ch40 - 1(a For a given value of the principal quantum...

Info icon This preview shows pages 1–10. Sign up to view the full content.

View Full Document Right Arrow Icon
1. (a) For a given value of the principal quantum number n , the orbital quantum number A ranges from 0 to n 1. For n = 3, there are three possible values: 0, 1, and 2. (b) For a given value of A , the magnetic quantum number m A ranges from A to + A . For A = 1 , there are three possible values: – 1, 0, and +1.
Image of page 1

Info icon This preview has intentionally blurred sections. Sign up to view the full version.

View Full Document Right Arrow Icon
2. For a given quantum number A there are (2 A + 1) different values of m A . For each given m A the electron can also have two different spin orientations. Thus, the total number of electron states for a given A is given by N A = 2(2 A + 1). (a) Now A = 3, so N A = 2(2 × 3 + 1) = 14. (b) In this case, A = 1, which means N A = 2(2 × 1 + 1) = 6. (c) Here A = 1, so N A = 2(2 × 1 + 1) = 6. (d) Now A = 0, so N A = 2(2 × 0 + 1) = 2.
Image of page 2
3. (a) We use Eq. 40-2: ( ) ( ) ( ) 34 34 1 3 3 1 1.055 10 J s 3.65 10 J s. L = + = + × = × A A = (b) We use Eq. 40-7: z L m = A = . For the maximum value of L z set m A = A . Thus [ ] ( ) 34 34 max 3 1.055 10 J s 3.16 10 J s. z L = = × = × A=
Image of page 3

Info icon This preview has intentionally blurred sections. Sign up to view the full version.

View Full Document Right Arrow Icon
4. For a given quantum number n there are n possible values of A , ranging from 0 to n – 1. For each A the number of possible electron states is N A = 2(2 A + 1) . Thus, the total number of possible electron states for a given n is ( ) 1 1 2 0 0 2 2 1 2 . n n n l l N N n = = = = + = ¦ ¦ A A (a) In this case n = 4, which implies N n = 2(4 2 ) = 32. (b) Now n = 1, so N n = 2(1 2 ) = 2. (c) Here n = 3, and we obtain N n = 2(3 2 ) = 18. (d) Finally, n N n = = = 2 2 2 8 2 c h .
Image of page 4
5. The magnitude L of the orbital angular momentum L G is given by Eq. 40-2: ( 1) L = + A A = . On the other hand, the components z L are z L m = A = , where ,... m = − + A A A . Thus, the semi-classical angle is cos / z L L θ = . The angle is the smallest when m = A , or 1 cos cos ( 1) ( 1) θ θ § · = ¡ = ¨ ¸ ¨ ¸ + + © ¹ A= A A A = A A With 5 = A , we have 24.1 . θ = °
Image of page 5

Info icon This preview has intentionally blurred sections. Sign up to view the full version.

View Full Document Right Arrow Icon
6. (a) For 3 = A , the greatest value of m A is 3 m = A . (b) Two states ( m s = ± 1 2 ) are available for 3 m = A . (c) Since there are 7 possible values for m A : +3, +2, +1, 0, – 1, – 2, – 3, and two possible values for s m , the total number of state available in the subshell 3 = A is 14.
Image of page 6
7. (a) Using Table 40-1, we find A = [ m A ] max = 4. (b) The smallest possible value of n is n = A max +1 A + 1 = 5. (c) As usual, m s = ± 1 2 , so two possible values.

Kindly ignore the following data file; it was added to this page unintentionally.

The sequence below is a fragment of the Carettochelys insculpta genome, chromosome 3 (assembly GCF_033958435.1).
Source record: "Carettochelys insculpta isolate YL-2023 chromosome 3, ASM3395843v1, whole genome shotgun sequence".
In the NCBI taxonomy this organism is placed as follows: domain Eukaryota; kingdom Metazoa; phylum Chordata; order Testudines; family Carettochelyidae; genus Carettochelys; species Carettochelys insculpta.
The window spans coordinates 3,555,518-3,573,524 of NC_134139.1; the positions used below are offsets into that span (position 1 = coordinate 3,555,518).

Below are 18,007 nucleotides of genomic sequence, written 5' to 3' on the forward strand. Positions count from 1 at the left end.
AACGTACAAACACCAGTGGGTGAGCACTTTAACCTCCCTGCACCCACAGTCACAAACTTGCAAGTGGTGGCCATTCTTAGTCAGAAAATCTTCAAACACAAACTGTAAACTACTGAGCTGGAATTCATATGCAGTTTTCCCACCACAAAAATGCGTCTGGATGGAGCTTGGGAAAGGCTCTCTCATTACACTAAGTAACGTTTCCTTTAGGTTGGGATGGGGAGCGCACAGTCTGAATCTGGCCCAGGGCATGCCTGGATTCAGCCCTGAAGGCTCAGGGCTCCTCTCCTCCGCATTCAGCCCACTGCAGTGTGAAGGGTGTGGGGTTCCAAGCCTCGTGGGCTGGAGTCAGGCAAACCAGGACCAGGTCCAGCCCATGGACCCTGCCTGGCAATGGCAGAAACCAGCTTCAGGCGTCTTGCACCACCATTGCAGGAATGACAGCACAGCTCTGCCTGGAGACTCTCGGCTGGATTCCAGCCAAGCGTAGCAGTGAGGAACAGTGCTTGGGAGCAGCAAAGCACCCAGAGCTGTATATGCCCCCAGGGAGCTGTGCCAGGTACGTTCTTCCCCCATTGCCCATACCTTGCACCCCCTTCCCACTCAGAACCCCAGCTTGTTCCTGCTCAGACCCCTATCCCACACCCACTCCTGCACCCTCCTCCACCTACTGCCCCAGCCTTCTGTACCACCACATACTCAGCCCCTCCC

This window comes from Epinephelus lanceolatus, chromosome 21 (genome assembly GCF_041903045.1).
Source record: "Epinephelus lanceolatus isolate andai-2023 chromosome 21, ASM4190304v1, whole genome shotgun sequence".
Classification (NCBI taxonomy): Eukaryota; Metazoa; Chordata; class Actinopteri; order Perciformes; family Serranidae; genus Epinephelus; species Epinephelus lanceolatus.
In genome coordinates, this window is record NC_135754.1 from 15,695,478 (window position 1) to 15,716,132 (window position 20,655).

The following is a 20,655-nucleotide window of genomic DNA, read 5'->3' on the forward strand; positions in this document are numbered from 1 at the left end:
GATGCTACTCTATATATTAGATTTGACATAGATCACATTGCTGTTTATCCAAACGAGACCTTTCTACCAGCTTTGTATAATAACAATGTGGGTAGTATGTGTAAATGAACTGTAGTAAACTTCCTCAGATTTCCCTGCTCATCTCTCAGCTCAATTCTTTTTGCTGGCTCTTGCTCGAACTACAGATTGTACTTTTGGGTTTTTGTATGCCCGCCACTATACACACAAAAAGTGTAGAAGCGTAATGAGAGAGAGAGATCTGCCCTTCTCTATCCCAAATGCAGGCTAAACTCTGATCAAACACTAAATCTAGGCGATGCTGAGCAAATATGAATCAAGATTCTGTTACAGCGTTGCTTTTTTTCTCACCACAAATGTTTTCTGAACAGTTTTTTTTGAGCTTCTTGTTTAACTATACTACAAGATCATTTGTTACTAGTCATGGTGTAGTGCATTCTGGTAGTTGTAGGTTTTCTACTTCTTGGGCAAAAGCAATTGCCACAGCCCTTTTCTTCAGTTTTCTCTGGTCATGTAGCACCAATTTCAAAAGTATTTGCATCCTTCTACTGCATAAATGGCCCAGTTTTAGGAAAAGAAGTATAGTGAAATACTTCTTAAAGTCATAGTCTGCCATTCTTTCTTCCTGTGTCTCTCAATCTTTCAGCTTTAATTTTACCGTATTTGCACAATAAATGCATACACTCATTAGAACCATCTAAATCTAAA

Image of page 7

Info icon This preview has intentionally blurred sections. Sign up to view the full version.

View Full Document Right Arrow Icon
8. For a given quantum number n there are n possible values of A , ranging from 0 to 1 n . For each A the number of possible electron states is N A = 2(2 A + 1). Thus the total number of possible electron states for a given n is ( ) 1 1 2 0 0 2 2 1 2 . n n n N N n = = = = + = ¦ ¦ A A A A Thus, in this problem, the total number of electron states is N n = 2 n 2 = 2(5) 2 = 50.
Image of page 8
9. (a) For A = 3 , the magnitude of the orbital angular momentum is ( ) 1 L = + = A A = ( ) 3 3 1 12 + = = = . So the multiple is 12 3.46. (b) The magnitude of the orbital dipole moment is µ µ µ orb = + = A A 1 12 b g B B . So the multiple is 12 3.46. (c) The largest possible value of m A is 3 m = = A A . (d) We use L m z = A = to calculate the z component of the orbital angular momentum. The multiple is 3 m = A . (e) We use µ µ z B m = − A to calculate the z component of the orbital magnetic dipole moment. The multiple is 3 m = − A .
Image of page 9

Info icon This preview has intentionally blurred sections. Sign up to view the full version.

View Full Document Right Arrow Icon
Image of page 10
This is the end of the preview. Sign up to access the rest of the document.

{[ snackBarMessage ]}

What students are saying

  • Left Quote Icon

    As a current student on this bumpy collegiate pathway, I stumbled upon Course Hero, where I can find study resources for nearly all my courses, get online help from tutors 24/7, and even share my old projects, papers, and lecture notes with other students.

    Student Picture

    Kiran Temple University Fox School of Business ‘17, Course Hero Intern

  • Left Quote Icon

    I cannot even describe how much Course Hero helped me this summer. It’s truly become something I can always rely on and help me. In the end, I was not only able to survive summer classes, but I was able to thrive thanks to Course Hero.

    Student Picture

    Dana University of Pennsylvania ‘17, Course Hero Intern

  • Left Quote Icon

    The ability to access any university’s resources through Course Hero proved invaluable in my case. I was behind on Tulane coursework and actually used UCLA’s materials to help me move forward and get everything together on time.

    Student Picture

    Jill Tulane University ‘16, Course Hero Intern